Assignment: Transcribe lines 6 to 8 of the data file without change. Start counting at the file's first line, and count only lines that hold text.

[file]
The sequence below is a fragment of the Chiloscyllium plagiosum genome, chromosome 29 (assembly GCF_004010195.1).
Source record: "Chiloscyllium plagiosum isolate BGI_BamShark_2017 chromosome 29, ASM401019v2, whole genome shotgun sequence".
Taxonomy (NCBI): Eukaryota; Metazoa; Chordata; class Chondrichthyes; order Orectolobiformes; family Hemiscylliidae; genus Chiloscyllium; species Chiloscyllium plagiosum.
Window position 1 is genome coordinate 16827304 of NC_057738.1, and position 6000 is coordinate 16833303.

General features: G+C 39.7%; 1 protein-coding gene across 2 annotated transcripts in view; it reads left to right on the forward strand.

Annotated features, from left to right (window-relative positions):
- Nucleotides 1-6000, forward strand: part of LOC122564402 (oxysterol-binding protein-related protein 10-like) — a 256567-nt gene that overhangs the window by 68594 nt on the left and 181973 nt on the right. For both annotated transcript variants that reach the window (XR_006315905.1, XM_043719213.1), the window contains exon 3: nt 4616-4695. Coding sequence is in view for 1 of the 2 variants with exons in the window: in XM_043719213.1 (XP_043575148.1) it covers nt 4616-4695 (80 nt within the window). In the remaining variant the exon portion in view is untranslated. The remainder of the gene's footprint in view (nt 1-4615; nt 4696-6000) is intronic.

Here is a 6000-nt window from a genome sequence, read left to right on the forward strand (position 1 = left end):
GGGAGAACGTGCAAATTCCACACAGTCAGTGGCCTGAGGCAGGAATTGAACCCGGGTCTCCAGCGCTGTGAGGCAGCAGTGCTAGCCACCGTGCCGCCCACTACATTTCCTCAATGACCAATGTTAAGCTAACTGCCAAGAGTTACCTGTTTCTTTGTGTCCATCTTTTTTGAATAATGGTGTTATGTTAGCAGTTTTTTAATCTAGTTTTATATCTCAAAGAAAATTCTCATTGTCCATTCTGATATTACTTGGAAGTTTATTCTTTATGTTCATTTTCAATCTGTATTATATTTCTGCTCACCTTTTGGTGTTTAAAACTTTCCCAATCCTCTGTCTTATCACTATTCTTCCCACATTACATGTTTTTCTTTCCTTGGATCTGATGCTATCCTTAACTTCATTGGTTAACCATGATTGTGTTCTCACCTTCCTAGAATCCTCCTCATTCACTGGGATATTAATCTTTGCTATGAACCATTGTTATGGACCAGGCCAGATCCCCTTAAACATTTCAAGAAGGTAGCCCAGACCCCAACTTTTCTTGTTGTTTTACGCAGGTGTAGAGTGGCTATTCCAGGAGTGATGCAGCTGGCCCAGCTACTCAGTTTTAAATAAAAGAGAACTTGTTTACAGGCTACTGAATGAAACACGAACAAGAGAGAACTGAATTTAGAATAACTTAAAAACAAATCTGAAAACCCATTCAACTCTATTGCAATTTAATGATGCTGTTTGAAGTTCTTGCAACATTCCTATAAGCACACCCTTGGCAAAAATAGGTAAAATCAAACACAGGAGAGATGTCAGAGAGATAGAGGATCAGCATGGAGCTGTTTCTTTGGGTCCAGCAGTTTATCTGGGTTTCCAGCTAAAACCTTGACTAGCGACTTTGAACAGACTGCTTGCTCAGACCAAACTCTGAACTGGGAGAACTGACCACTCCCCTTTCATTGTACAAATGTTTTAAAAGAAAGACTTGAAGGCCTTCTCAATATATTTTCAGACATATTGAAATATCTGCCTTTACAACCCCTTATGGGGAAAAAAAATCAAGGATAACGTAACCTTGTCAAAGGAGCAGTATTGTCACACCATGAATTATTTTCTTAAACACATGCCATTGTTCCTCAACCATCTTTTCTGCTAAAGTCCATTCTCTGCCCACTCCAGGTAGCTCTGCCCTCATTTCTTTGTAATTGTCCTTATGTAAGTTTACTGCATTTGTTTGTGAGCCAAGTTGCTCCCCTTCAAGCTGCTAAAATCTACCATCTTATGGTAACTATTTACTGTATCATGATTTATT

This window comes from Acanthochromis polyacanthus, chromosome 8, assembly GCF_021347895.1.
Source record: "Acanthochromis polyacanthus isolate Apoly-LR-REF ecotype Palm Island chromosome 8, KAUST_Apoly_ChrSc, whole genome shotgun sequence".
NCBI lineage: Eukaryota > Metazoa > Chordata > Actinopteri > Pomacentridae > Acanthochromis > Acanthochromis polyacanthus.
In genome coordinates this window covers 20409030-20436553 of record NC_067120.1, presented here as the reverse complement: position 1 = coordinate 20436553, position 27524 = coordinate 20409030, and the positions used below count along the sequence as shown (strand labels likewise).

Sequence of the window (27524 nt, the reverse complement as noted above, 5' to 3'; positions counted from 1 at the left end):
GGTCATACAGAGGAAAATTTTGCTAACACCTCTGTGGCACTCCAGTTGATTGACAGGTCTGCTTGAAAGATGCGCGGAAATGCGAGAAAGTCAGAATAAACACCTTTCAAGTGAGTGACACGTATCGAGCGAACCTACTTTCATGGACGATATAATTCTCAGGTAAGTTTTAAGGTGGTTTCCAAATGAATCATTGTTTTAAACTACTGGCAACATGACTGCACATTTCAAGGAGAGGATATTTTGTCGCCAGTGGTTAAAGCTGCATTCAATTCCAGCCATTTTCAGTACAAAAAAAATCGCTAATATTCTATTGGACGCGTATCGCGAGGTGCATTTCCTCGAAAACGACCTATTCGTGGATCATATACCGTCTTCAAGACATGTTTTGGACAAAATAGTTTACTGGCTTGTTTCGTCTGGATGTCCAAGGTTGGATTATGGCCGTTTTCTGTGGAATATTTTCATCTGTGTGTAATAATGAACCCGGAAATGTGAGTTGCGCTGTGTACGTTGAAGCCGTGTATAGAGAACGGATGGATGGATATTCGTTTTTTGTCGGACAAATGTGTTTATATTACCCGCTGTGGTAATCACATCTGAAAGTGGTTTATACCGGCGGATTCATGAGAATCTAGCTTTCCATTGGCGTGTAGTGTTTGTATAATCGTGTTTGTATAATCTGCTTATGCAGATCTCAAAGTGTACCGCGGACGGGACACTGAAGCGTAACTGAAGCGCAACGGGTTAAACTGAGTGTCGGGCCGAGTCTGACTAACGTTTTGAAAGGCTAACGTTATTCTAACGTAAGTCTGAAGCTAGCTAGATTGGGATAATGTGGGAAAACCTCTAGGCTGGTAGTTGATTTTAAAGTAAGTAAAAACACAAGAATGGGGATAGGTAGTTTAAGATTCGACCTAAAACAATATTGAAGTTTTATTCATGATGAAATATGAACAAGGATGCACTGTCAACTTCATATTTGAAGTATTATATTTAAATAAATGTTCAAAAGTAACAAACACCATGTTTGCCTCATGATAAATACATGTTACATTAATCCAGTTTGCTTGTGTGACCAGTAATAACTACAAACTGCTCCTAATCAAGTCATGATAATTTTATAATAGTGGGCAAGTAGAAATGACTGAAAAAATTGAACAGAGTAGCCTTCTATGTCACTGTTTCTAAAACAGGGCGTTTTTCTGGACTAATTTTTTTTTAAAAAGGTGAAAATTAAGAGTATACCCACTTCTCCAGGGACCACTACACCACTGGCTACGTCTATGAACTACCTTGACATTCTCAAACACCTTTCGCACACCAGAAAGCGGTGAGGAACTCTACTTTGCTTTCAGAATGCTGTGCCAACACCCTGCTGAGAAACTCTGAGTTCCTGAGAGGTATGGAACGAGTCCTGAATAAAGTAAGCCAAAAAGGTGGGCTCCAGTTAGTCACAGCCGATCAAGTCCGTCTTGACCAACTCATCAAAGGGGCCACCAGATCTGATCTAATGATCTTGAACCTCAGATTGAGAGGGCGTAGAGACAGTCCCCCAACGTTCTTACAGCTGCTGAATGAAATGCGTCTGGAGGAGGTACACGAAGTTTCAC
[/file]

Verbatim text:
Annotated features, from left to right (window-relative positions):
- Nucleotides 1-6000, forward strand: part of LOC122564402 (oxysterol-binding protein-related protein 10-like) — a 256567-nt gene that overhangs the window by 68594 nt on the left and 181973 nt on the right. For both annotated transcript variants that reach the window (XR_006315905.1, XM_043719213.1), the window contains exon 3: nt 4616-4695. Coding sequence is in view for 1 of the 2 variants with exons in the window: in XM_043719213.1 (XP_043575148.1) it covers nt 4616-4695 (80 nt within the window). In the remaining variant the exon portion in view is untranslated. The remainder of the gene's footprint in view (nt 1-4615; nt 4696-6000) is intronic.

Here is a 6000-nt window from a genome sequence, read left to right on the forward strand (position 1 = left end):